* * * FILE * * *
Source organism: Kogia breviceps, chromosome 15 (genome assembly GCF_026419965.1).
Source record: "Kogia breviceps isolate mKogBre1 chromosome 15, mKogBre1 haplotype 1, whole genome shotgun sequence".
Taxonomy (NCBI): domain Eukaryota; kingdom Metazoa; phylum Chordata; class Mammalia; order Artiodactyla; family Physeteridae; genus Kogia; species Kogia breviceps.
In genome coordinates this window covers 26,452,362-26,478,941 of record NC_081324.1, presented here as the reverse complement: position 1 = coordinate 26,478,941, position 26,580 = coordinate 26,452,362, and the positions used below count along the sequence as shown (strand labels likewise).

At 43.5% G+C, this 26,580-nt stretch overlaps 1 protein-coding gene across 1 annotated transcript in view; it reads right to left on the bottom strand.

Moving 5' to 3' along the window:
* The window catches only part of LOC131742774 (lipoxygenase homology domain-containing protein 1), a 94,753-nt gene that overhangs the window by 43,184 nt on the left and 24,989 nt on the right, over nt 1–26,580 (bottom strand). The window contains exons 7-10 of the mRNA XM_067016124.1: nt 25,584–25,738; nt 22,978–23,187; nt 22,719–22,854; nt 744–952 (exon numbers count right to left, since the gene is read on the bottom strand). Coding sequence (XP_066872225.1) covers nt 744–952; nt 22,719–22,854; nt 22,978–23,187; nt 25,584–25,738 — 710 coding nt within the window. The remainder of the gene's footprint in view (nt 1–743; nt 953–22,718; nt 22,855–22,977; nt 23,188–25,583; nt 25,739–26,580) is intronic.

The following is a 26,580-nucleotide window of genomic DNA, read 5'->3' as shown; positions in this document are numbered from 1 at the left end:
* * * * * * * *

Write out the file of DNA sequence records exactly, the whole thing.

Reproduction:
Source organism: Kogia breviceps, chromosome 15 (genome assembly GCF_026419965.1).
Source record: "Kogia breviceps isolate mKogBre1 chromosome 15, mKogBre1 haplotype 1, whole genome shotgun sequence".
Taxonomy (NCBI): domain Eukaryota; kingdom Metazoa; phylum Chordata; class Mammalia; order Artiodactyla; family Physeteridae; genus Kogia; species Kogia breviceps.
In genome coordinates this window covers 26,452,362-26,478,941 of record NC_081324.1, presented here as the reverse complement: position 1 = coordinate 26,478,941, position 26,580 = coordinate 26,452,362, and the positions used below count along the sequence as shown (strand labels likewise).

At 43.5% G+C, this 26,580-nt stretch overlaps 1 protein-coding gene across 1 annotated transcript in view; it reads right to left on the bottom strand.

Moving 5' to 3' along the window:
* The window catches only part of LOC131742774 (lipoxygenase homology domain-containing protein 1), a 94,753-nt gene that overhangs the window by 43,184 nt on the left and 24,989 nt on the right, over nt 1–26,580 (bottom strand). The window contains exons 7-10 of the mRNA XM_067016124.1: nt 25,584–25,738; nt 22,978–23,187; nt 22,719–22,854; nt 744–952 (exon numbers count right to left, since the gene is read on the bottom strand). Coding sequence (XP_066872225.1) covers nt 744–952; nt 22,719–22,854; nt 22,978–23,187; nt 25,584–25,738 — 710 coding nt within the window. The remainder of the gene's footprint in view (nt 1–743; nt 953–22,718; nt 22,855–22,977; nt 23,188–25,583; nt 25,739–26,580) is intronic.

The following is a 26,580-nucleotide window of genomic DNA, read 5'->3' as shown; positions in this document are numbered from 1 at the left end: